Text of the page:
Tornado destroys homes as it races through northern Mississippi

On a day when millions of Americans were traveling to see their families and friends for Christmas, a line of fast-moving storms threatened residents from the Mississippi Valley to the Ohio Valley.

A large and extremely dangerous tornado is moving through northwest Mississippi, the National Weather Service said Wednesday evening. The tornado touched down near Clarksdale, the service said. There were reports of major damage to buildings in Sardis, about 45 miles east of Clarksdale.

The National Weather Service also issued a tornado emergency declaration for the small town of Holly Springs, which was next in its path. According to the National Weather Service, a tornado emergency means that significant widespread damage is expected with a high likelihood of fatalities.

At least four people were injured in the unincorporated area of Coahoma County known as Bellview, Board of Supervisors President Paul Pearson said. One person was in critical condition, he said.

Video from CNN affiliate WREG showed three houses in Como, just north of Sardis, that were badly damaged. Another looked to be a total loss.

Panola County Sheriff Dennis Darby told the Memphis, Tennessee-based station that no one was injured in that area.

“That’s the best news ever, the best news ever,” said Jeanine Hendrix, whose late father built the houses. Her husband was the only person at their home when the tornado hit and blew “tons of Mr. Matson’s house through the yard.”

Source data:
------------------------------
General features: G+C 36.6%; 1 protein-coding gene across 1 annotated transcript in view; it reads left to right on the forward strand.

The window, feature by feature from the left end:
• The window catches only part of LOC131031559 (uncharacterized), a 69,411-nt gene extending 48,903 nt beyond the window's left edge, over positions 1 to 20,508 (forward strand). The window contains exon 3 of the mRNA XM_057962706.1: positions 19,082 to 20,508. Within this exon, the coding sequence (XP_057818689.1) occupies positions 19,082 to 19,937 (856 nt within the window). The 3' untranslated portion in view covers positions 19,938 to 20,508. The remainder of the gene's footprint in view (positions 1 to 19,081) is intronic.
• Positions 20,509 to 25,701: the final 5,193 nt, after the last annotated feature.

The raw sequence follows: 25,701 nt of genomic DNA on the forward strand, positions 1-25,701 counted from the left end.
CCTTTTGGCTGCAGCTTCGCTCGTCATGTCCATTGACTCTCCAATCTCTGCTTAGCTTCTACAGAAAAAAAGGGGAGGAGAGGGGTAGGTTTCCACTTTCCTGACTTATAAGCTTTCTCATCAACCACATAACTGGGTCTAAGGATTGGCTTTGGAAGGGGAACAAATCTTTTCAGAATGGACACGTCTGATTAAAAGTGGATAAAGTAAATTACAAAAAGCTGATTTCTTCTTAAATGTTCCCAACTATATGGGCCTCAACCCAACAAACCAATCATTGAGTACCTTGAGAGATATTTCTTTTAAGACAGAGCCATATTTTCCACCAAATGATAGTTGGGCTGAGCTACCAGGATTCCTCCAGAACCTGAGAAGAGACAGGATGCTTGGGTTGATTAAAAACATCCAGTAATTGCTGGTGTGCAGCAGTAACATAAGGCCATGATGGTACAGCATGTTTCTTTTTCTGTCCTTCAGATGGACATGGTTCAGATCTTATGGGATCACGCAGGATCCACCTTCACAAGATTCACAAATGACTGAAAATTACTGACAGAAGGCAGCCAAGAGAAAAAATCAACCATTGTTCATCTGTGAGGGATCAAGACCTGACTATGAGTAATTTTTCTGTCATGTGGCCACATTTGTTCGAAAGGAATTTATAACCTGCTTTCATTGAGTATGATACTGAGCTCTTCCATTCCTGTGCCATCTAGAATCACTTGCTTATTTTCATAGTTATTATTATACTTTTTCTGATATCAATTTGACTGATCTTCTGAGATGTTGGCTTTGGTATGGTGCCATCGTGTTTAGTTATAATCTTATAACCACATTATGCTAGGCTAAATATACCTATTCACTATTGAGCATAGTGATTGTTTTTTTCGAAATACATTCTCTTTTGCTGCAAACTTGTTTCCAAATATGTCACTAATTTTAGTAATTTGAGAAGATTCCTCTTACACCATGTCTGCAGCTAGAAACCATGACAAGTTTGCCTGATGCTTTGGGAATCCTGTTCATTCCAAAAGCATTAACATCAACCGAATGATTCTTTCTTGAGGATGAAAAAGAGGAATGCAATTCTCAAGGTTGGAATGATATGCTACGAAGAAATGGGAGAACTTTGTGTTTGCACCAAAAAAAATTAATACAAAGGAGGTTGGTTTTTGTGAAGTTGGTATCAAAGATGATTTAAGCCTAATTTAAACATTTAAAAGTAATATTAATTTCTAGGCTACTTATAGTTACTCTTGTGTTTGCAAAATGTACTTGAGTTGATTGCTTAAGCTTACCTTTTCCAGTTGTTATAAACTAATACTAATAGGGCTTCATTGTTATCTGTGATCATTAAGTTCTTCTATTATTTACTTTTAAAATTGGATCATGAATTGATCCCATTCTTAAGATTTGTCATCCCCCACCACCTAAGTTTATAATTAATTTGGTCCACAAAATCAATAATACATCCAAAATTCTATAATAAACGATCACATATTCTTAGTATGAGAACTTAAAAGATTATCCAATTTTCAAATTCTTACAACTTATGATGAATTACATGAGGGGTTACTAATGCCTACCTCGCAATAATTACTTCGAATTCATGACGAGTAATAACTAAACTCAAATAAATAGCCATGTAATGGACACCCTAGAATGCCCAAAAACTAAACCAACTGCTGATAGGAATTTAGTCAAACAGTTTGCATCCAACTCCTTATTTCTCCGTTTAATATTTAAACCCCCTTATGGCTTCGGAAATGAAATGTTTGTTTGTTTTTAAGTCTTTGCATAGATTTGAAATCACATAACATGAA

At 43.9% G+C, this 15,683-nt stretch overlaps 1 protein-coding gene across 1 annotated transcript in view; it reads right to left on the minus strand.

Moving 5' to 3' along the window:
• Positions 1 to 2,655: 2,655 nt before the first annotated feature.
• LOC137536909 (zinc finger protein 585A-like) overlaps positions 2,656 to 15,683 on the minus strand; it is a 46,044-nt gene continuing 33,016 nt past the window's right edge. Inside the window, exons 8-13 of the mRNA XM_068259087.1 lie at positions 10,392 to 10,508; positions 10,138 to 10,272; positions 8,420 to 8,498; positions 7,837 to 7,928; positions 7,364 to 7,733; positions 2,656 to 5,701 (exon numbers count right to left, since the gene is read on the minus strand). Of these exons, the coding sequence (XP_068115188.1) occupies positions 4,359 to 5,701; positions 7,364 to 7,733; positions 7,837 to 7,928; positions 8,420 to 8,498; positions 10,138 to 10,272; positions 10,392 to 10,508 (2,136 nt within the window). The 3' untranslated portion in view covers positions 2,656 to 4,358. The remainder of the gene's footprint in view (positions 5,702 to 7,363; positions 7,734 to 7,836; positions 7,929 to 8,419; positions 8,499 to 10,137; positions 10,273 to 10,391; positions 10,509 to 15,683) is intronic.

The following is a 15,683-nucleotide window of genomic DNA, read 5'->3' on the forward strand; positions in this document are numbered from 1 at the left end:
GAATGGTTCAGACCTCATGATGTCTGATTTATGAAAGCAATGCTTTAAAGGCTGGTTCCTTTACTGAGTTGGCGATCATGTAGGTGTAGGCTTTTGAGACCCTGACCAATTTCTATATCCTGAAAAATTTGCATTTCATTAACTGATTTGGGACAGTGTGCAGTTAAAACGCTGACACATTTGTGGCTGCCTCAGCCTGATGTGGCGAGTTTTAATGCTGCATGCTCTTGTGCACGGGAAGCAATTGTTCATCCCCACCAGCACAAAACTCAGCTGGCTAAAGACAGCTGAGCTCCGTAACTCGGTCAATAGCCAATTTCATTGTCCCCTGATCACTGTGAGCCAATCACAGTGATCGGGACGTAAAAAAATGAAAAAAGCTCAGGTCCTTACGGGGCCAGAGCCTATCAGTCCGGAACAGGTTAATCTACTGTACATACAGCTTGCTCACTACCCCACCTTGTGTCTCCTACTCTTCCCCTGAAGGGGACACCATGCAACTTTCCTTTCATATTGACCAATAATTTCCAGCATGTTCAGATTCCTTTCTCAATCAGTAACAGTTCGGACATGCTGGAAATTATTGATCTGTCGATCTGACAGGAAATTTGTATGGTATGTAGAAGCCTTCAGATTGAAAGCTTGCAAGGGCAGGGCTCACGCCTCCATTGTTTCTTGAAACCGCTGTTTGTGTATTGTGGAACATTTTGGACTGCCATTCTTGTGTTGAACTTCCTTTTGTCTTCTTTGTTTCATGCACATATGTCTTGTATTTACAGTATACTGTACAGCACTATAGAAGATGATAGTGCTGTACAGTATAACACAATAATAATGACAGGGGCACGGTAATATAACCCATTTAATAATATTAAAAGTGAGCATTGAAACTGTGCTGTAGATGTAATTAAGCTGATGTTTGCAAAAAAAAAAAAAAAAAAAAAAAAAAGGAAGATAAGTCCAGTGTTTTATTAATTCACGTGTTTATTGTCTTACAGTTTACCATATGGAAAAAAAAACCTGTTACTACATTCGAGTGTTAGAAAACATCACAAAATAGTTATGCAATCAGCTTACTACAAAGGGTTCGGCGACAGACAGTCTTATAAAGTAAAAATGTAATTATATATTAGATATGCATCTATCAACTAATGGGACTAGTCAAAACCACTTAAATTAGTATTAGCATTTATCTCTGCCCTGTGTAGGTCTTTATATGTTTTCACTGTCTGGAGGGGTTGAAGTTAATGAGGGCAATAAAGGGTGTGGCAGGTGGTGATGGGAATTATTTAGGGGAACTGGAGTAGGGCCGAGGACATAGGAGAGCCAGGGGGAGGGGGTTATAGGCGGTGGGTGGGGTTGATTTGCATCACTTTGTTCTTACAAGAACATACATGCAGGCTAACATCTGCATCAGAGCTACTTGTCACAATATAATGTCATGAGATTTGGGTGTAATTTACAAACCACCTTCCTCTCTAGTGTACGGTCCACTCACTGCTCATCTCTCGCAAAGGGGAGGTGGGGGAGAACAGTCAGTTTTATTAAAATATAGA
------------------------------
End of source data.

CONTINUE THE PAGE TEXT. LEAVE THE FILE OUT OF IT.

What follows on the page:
She said the people who lived in the house that was destroyed weren’t home. She wasn’t sure whether they were out of town.

There was one minor injury nearby, Darby said, to the driver of a tractor-trailer that was blown over on Interstate 55.

Daniel Cole, the county’s director of emergency management told CNN that in a separate wreck another motorist was injured when the tornado barreled through.

“It was on the ground all the way through the county,” said Cole. He added that in the county, which is 800 square miles, two homes had been destroyed and five damaged.

The storms have already killed one person.

An 18-year-old woman in Arkansas died Wednesday morning when a tree fell through her roof. Four other people in the house, including an 18-month-old, survived. The baby was hospitalized.

About 45 million people could be affected by the storms, which prompted a string of tornado warnings and watches in nine states. There also were watches and warnings for severe thunderstorms and flash floods.

The Storm Prediction Center in Norman, Oklahoma, issued a Particularly Dangerous Situation tornado watch for the following areas: southeast Arkansas, far northeastern Louisiana, northern and western Mississippi, and western Tennessee. The watch area includes all the Memphis metropolitan area. The watch is in effect until 9 p.m. ET.

The Particularly Dangerous Situation wording is used in tornado watches for rare situations when long-lived, intense tornadoes are likely. PDS watches are issued when in the opinion of the forecaster, the likelihood of significant events is boosted by very volatile atmospheric conditions.

The primary threats include several tornadoes with a few intense tornadoes likely, scattered damaging wind gusts to 75 mph, and isolated large hail, the Storm Prediction Center said.

Some storms were moving at 55 to 60 mph. One tornado had been spotted in Mississippi.

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